Some types of crabapple trees also show resistance.

On the flower front:

  • Chrysanthemums
  • Coral bells
  • Forget-me-nots 
  • Hostas
  • Impatiens 

Geraniums may also aid in getting rid of Japanese beetles by paralyzing them, leaving them open to attacks from predators.

5. Neem Oil: It’s Natural and It’s a Pesticide

For decades, neem oil has proved a successful repellent of adult Japanese beetles. A naturally occurring pesticide found in seeds from the neem tree, it has been used to battle pests for centuries. Neem oil is available online or at your local hardware store.  

If you’d rather DIY it, you can create a spray with a few drops of neem oil, a few drops of dish soap, and a gallon of water. Pour the mixture into a spray bottle and apply it to affected plants.

6. Insecticidal Soap: Might be Too Gentle

Insecticidal soaps are made of salts and fatty acids selected to kill pests while having few adverse effects on people or plants, according to Penn State. They are considered to be an alternative to chemicals. They are most effective on soft-bodied pests such as aphids, but have little benefit against hard bodied ones such as Japanese beetles, according to the University of Connecticut

7. Vacuuming: Children Can Do This

Did you know this: You can use a small vacuum cleaner to suck up Japanese beetles! It can be time-consuming (and you really don’t want to ever again use that vacuum for anything else), but Jim Dill at the University of Maine Extension points out that it is something kids can do to help.

8. Natural Predators

Parasitic fly: Isotecheta aldrichi is a parasitic fly that attacks adult Japanese beetles. After mating, these flies lay their eggs on the adult Japanese beetle’s thorax. When the eggs hatch, the maggots drill into the beetle’s body, killing it. These flies reduce Japanese beetle populations by killing adults before they have a chance to reproduce.

Note: This natural predator is not commercially available, but your local Extension office can let you know if you can find them in your area. Then, you can plant food sources that will attract this parasite.

How to Get Rid of Japanese Beetle Grubs Naturally

Japanese beetle grub
Japanese beetle grub
Photo Credit: ElHeineken / Wikimedia Commons / CC BY 3.0

Control measures for adult beetles and grubs differ greatly. To get rid of Japanese beetles at the grub stage, try the following pesticide-free methods:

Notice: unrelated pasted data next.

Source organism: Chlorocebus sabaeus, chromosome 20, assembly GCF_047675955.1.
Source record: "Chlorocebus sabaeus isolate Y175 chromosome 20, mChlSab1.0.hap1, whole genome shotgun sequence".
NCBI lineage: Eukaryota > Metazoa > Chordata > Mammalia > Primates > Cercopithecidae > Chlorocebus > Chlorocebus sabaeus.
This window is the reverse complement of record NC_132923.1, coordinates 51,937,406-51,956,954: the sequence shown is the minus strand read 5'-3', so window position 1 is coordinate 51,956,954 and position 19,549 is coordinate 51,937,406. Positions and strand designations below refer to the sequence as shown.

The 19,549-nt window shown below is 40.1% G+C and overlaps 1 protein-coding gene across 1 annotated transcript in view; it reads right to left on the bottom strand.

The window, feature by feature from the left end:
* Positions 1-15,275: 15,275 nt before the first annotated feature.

1. Natural Predators

Parasitic wasp: For eliminating grubs in your lawn, the USDA recommends unleashing the grub parasite tiphia vernalis. A tiny, parasitic wasp, tiphia vernalis burrows in the soil after mating, paralyzes grubs by stinging them, and then lays its eggs on them. When the eggs hatch, the emerging wasps eat the grub.

Note: This natural predator is not commercially available, but your local Extension office can let you know if you can find them in your area. Then, you can plant food sources that will attract this parasite.

Nematodes: Once grubs are present, nematodes are a natural predator that can be used. According to the USDA, “Upon penetrating a grub, the nematode inoculates it with the bacteria. The bacteria reproduce quickly, feeding on the grub tissue.” The nematode eats these bacteria, ultimately killing the grub. 

The nematodes:

  • Penetrate the grubs
  • Inject the grubs with a bacteria
  • The bacteria feeds on the grubs
  • The nematode then eats the bacteria, killing the grubs

Don’t apply until the ground has reached 60 degrees. It is best to apply them in the evening or when it is overcast. Be sure to water them thoroughly. 

Pro Tip: Buy the Heterorhabditis bacteriophora nematode (aka the Hb nematode) online and apply to your lawn to battle Japanese beetles. 

2. Milky Spore: Something to Consider for Grub Control

Milky spore is a bacterium registered for use against Japanese beetle grubs, but not everyone agrees on its effectiveness. The USDA recommends using milky spore to fight Japanese beetles on turf grasses, but there are experts who question its effectiveness at this point.

Milky spore works when grubs in the soil ingest it, causing the bacteria to multiply in the grub’s body. The bacterial buildup causes grubs to take on a “milky” appearance, ultimately dying and releasing 1 billion to 2 billion spores back into the soil.

How to Get Rid of Japanese Beetles Chemically (Adults and Grubs)

Damage to rose leaves by japanese beetles